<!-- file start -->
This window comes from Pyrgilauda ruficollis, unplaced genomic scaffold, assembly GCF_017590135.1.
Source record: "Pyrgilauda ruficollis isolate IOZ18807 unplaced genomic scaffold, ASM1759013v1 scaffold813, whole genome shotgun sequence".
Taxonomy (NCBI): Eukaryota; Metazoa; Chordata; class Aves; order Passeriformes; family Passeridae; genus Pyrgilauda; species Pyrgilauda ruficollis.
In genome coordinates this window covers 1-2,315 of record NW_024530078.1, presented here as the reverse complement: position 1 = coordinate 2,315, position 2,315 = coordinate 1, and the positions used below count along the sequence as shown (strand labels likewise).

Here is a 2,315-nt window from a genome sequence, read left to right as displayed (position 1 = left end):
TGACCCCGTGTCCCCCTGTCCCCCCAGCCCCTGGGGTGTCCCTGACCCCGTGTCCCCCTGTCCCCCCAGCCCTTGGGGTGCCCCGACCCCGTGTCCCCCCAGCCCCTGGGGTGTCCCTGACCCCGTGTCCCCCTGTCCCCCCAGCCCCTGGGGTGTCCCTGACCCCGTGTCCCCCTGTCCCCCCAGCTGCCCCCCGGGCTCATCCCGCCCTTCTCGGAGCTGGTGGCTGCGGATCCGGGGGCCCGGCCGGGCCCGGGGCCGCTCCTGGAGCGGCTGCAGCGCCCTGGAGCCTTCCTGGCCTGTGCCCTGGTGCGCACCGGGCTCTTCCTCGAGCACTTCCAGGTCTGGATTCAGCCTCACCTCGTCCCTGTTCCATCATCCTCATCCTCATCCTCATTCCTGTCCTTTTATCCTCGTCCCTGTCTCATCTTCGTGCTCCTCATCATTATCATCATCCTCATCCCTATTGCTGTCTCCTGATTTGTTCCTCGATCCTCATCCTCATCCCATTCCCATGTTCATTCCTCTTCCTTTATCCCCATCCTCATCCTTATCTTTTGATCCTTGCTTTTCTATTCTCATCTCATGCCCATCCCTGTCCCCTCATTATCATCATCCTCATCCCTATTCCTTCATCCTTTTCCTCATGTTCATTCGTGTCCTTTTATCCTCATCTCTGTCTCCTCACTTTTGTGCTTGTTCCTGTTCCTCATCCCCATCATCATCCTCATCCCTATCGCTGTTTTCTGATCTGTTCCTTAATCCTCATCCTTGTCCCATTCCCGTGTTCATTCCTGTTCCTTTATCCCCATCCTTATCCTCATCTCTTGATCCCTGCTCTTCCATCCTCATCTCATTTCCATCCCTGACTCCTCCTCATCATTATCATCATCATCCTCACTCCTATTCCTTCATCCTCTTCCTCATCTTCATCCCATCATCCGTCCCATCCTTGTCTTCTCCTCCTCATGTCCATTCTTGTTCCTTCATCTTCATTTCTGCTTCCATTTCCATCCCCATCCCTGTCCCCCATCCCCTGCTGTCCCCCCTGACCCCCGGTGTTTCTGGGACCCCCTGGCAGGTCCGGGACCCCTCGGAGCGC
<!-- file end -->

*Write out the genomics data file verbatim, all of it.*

This window comes from Pyrgilauda ruficollis, unplaced genomic scaffold, assembly GCF_017590135.1.
Source record: "Pyrgilauda ruficollis isolate IOZ18807 unplaced genomic scaffold, ASM1759013v1 scaffold813, whole genome shotgun sequence".
Taxonomy (NCBI): Eukaryota; Metazoa; Chordata; class Aves; order Passeriformes; family Passeridae; genus Pyrgilauda; species Pyrgilauda ruficollis.
In genome coordinates this window covers 1-2,315 of record NW_024530078.1, presented here as the reverse complement: position 1 = coordinate 2,315, position 2,315 = coordinate 1, and the positions used below count along the sequence as shown (strand labels likewise).

Here is a 2,315-nt window from a genome sequence, read left to right as displayed (position 1 = left end):
TGACCCCGTGTCCCCCTGTCCCCCCAGCCCCTGGGGTGTCCCTGACCCCGTGTCCCCCTGTCCCCCCAGCCCTTGGGGTGCCCCGACCCCGTGTCCCCCCAGCCCCTGGGGTGTCCCTGACCCCGTGTCCCCCTGTCCCCCCAGCCCCTGGGGTGTCCCTGACCCCGTGTCCCCCTGTCCCCCCAGCTGCCCCCCGGGCTCATCCCGCCCTTCTCGGAGCTGGTGGCTGCGGATCCGGGGGCCCGGCCGGGCCCGGGGCCGCTCCTGGAGCGGCTGCAGCGCCCTGGAGCCTTCCTGGCCTGTGCCCTGGTGCGCACCGGGCTCTTCCTCGAGCACTTCCAGGTCTGGATTCAGCCTCACCTCGTCCCTGTTCCATCATCCTCATCCTCATCCTCATTCCTGTCCTTTTATCCTCGTCCCTGTCTCATCTTCGTGCTCCTCATCATTATCATCATCCTCATCCCTATTGCTGTCTCCTGATTTGTTCCTCGATCCTCATCCTCATCCCATTCCCATGTTCATTCCTCTTCCTTTATCCCCATCCTCATCCTTATCTTTTGATCCTTGCTTTTCTATTCTCATCTCATGCCCATCCCTGTCCCCTCATTATCATCATCCTCATCCCTATTCCTTCATCCTTTTCCTCATGTTCATTCGTGTCCTTTTATCCTCATCTCTGTCTCCTCACTTTTGTGCTTGTTCCTGTTCCTCATCCCCATCATCATCCTCATCCCTATCGCTGTTTTCTGATCTGTTCCTTAATCCTCATCCTTGTCCCATTCCCGTGTTCATTCCTGTTCCTTTATCCCCATCCTTATCCTCATCTCTTGATCCCTGCTCTTCCATCCTCATCTCATTTCCATCCCTGACTCCTCCTCATCATTATCATCATCATCCTCACTCCTATTCCTTCATCCTCTTCCTCATCTTCATCCCATCATCCGTCCCATCCTTGTCTTCTCCTCCTCATGTCCATTCTTGTTCCTTCATCTTCATTTCTGCTTCCATTTCCATCCCCATCCCTGTCCCCCATCCCCTGCTGTCCCCCCTGACCCCCGGTGTTTCTGGGACCCCCTGGCAGGTCCGGGACCCCTCGGAGCGC